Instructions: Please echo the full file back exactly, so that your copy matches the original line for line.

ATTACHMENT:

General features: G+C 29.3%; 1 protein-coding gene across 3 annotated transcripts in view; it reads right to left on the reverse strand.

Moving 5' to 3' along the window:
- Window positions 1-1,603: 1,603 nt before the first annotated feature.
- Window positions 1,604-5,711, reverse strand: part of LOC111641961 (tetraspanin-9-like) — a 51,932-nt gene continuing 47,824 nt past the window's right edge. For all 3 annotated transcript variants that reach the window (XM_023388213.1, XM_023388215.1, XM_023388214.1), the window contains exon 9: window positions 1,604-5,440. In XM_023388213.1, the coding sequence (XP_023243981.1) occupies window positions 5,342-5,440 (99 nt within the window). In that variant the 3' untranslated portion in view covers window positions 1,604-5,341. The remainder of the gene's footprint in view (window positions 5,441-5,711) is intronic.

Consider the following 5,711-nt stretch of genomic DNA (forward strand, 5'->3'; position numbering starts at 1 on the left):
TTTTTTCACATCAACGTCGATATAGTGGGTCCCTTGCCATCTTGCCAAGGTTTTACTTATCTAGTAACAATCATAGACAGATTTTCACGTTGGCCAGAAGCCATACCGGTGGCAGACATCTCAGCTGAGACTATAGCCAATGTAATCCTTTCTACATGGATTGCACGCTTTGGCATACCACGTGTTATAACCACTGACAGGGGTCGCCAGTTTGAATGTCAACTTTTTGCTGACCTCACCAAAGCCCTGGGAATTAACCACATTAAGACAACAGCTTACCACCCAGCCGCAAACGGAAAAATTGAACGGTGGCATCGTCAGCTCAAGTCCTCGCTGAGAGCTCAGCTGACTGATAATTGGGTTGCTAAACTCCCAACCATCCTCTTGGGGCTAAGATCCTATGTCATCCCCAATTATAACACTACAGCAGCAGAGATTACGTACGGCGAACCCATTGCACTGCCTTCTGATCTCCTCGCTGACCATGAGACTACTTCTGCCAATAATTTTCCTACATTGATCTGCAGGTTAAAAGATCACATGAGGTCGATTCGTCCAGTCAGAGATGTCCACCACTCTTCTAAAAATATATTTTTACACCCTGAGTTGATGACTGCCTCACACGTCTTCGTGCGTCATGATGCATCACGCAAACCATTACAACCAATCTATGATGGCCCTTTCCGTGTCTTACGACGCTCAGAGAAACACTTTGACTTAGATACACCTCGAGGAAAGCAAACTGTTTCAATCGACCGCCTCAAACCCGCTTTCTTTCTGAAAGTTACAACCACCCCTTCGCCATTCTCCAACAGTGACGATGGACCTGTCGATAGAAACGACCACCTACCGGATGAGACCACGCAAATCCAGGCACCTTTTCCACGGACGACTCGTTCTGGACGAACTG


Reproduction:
General features: G+C 29.3%; 1 protein-coding gene across 3 annotated transcripts in view; it reads right to left on the reverse strand.

Moving 5' to 3' along the window:
- Window positions 1-1,603: 1,603 nt before the first annotated feature.
- Window positions 1,604-5,711, reverse strand: part of LOC111641961 (tetraspanin-9-like) — a 51,932-nt gene continuing 47,824 nt past the window's right edge. For all 3 annotated transcript variants that reach the window (XM_023388213.1, XM_023388215.1, XM_023388214.1), the window contains exon 9: window positions 1,604-5,440. In XM_023388213.1, the coding sequence (XP_023243981.1) occupies window positions 5,342-5,440 (99 nt within the window). In that variant the 3' untranslated portion in view covers window positions 1,604-5,341. The remainder of the gene's footprint in view (window positions 5,441-5,711) is intronic.

Consider the following 5,711-nt stretch of genomic DNA (forward strand, 5'->3'; position numbering starts at 1 on the left):
TTTTTTCACATCAACGTCGATATAGTGGGTCCCTTGCCATCTTGCCAAGGTTTTACTTATCTAGTAACAATCATAGACAGATTTTCACGTTGGCCAGAAGCCATACCGGTGGCAGACATCTCAGCTGAGACTATAGCCAATGTAATCCTTTCTACATGGATTGCACGCTTTGGCATACCACGTGTTATAACCACTGACAGGGGTCGCCAGTTTGAATGTCAACTTTTTGCTGACCTCACCAAAGCCCTGGGAATTAACCACATTAAGACAACAGCTTACCACCCAGCCGCAAACGGAAAAATTGAACGGTGGCATCGTCAGCTCAAGTCCTCGCTGAGAGCTCAGCTGACTGATAATTGGGTTGCTAAACTCCCAACCATCCTCTTGGGGCTAAGATCCTATGTCATCCCCAATTATAACACTACAGCAGCAGAGATTACGTACGGCGAACCCATTGCACTGCCTTCTGATCTCCTCGCTGACCATGAGACTACTTCTGCCAATAATTTTCCTACATTGATCTGCAGGTTAAAAGATCACATGAGGTCGATTCGTCCAGTCAGAGATGTCCACCACTCTTCTAAAAATATATTTTTACACCCTGAGTTGATGACTGCCTCACACGTCTTCGTGCGTCATGATGCATCACGCAAACCATTACAACCAATCTATGATGGCCCTTTCCGTGTCTTACGACGCTCAGAGAAACACTTTGACTTAGATACACCTCGAGGAAAGCAAACTGTTTCAATCGACCGCCTCAAACCCGCTTTCTTTCTGAAAGTTACAACCACCCCTTCGCCATTCTCCAACAGTGACGATGGACCTGTCGATAGAAACGACCACCTACCGGATGAGACCACGCAAATCCAGGCACCTTTTCCACGGACGACTCGTTCTGGACGAACTG